Who Was Charlotte Cushman?
To say that Charlotte Cushman was a nineteenth-century actress would not completely describe this talented and sometimes controversial woman. True, she was a fine actress. At the height of her career, she was considered America's greatest actress and one of the most famous women in the English-speaking world. She was also a patron of the arts, and many women artists of the time were indebted to her for her emotional and financial support.
Unlike many of our famous actresses today, Charlotte Cushman was not a beauty. At five feet six inches tall, she was large for a woman of her day and often towered over the men who played opposite her. She had a large forehead and a square jaw and was often described as "masculine."
Charlotte Cushman was born on July 23, 1816. The oldest of three children, she grew up with her mother and grandmother, two strong and unconventional women. Her grandmother had left her husband and raised her three children alone, something extremely unusual in the early nineteenth century. Her mother had been a self-supporting teacher, and would again be forced into independence with the failure of her husband's business and his subsequent desertion of the family.
Charlotte's first public appearance, on March 25, 1830 when she was just fourteen years old, was a recital arranged by her singing teacher. Shortly after this, while singing in the church choir, her vocal talent came to the attention of Robert Sheppard, who was so moved by her voice that he offered to be her patron.
While establishing herself as an actress, Charlotte also did some creative writing. She wrote poetry and short stories which appeared in Godey's Lady's Book and the Ladies Companion Magazine.
Of the almost 190 characters that Charlotte portrayed on the stage, the one for which she is best known is that of Meg Merriles, the mysterious gypsy queen in Sir Walter Scott's Guy Mannerling. Charlotte developed the role over the years from the costume of rags to the expertly applied makeup.
Charlotte is also very well known for the male roles she played. She was not doing anything unusual in playing masculine roles for many popular actresses in American and England in those days were termed "breeches actresses."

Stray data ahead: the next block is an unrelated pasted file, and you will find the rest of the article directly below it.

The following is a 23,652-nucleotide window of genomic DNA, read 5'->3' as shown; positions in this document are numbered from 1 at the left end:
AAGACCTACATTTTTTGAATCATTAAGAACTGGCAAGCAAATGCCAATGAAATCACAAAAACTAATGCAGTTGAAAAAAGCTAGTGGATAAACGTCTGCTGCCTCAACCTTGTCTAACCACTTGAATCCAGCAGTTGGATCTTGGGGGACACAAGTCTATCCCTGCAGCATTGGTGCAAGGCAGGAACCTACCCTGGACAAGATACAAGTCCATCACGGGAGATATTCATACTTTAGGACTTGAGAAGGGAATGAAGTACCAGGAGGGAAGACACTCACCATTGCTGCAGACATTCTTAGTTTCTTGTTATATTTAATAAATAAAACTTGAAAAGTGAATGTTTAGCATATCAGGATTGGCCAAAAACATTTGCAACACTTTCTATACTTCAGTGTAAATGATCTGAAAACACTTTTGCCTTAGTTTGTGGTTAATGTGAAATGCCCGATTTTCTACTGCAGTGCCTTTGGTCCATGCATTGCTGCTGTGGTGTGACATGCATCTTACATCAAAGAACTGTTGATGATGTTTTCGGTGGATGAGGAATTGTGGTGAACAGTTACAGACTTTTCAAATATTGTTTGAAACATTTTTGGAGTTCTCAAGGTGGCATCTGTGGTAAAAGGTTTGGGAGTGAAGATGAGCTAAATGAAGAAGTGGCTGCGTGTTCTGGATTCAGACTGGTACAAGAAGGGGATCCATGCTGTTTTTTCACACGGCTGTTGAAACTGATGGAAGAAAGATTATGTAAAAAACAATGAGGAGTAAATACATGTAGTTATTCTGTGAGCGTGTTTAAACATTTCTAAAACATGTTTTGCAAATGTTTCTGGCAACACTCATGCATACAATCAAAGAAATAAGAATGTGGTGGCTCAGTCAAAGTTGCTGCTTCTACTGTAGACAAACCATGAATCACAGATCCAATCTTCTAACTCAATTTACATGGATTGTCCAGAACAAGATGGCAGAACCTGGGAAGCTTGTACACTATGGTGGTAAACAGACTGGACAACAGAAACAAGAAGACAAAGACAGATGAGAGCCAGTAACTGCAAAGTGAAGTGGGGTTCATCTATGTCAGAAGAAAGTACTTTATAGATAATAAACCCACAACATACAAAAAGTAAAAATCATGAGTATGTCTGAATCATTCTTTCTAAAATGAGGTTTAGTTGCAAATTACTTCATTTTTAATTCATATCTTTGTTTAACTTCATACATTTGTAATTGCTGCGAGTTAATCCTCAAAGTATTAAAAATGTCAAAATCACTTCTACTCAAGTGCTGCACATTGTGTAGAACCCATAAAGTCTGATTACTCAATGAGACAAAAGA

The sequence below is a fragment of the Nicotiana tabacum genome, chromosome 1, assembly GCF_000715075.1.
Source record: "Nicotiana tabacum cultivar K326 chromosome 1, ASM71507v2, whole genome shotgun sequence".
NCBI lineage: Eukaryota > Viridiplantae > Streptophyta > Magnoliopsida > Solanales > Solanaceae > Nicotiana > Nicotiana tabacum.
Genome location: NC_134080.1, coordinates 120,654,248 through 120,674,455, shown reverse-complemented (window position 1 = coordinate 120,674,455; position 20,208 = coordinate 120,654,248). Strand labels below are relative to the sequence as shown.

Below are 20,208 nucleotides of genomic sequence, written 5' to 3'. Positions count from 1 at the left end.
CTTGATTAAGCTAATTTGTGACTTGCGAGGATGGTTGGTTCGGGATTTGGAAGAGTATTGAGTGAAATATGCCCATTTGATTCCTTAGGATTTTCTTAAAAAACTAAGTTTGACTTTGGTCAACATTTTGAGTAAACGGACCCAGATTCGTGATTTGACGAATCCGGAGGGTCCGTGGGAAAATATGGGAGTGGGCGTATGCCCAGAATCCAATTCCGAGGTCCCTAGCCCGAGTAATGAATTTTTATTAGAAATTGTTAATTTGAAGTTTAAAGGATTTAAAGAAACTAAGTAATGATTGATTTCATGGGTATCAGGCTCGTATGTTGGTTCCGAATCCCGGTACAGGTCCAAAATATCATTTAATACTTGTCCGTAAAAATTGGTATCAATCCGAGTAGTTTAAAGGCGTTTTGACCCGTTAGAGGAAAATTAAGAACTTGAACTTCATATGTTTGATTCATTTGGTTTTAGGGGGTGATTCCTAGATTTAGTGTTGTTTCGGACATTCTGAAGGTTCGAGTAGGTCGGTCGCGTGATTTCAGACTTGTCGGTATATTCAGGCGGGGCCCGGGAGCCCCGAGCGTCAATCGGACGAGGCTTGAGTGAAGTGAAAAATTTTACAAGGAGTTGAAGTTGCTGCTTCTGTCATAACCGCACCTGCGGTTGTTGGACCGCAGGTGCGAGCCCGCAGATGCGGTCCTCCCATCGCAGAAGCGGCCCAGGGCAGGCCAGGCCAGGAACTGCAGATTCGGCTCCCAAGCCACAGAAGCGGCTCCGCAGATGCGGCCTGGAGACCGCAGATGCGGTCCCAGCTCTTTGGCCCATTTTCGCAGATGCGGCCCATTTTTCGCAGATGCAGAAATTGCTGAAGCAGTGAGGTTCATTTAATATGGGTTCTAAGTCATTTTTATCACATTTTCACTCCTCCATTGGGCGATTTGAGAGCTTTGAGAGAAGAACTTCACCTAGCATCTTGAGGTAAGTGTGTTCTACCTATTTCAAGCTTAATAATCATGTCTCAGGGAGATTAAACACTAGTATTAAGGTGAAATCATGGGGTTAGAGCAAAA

In her private life off the stage, Charlotte Cushman was involved in a number of what were then referred to as romantic female friendships. There friendships were not frowned upon in the nineteenth century, as it was felt that women were incapable of feeling passion or erotic desire. Nor had the term "lesbian" yet been coined to describe this type of relationship. But in reading Charlotte Cushman's correspondence to many of her female friends, the physical attraction and passions were evident.
In 1852, Charlotte Cushman traveled to Rome with her then-partner Matilda Hays and some friends. Charlotte was determined to create in Rome a woman-centered community stressing unity with other women and emancipation from men. When she returned to England, she left in place the seeds of the female artist community that she had started in Rome, where she would return later to live.
In the spring of 1869, Charlotte was diagnosed with breast cancer, which would eventually take her life. In 1874, Charlotte embarked on a series of final farewell performances. A huge gala in New York including a torchlight procession, a fireworks display, and the adulation of tens of thousands of fans was followed by festivities in Philadelphia and Boston. On the morning of February 18, 1876, Charlotte Cushman died.
Excerpted from Lisa Merrill, When Romeo Was a Woman: Charlotte Cushman and Her Circle of Female Spectators, Ann Arbor, Mich., University of Michigan Pr. 1999.
The Randolph-Macon Woman's College Charlotte Cushman Collection
was made possible by the generous donation of
John E. and Diana Herzog, R-MWC Board of Trustees.
site last revised April 6, 2012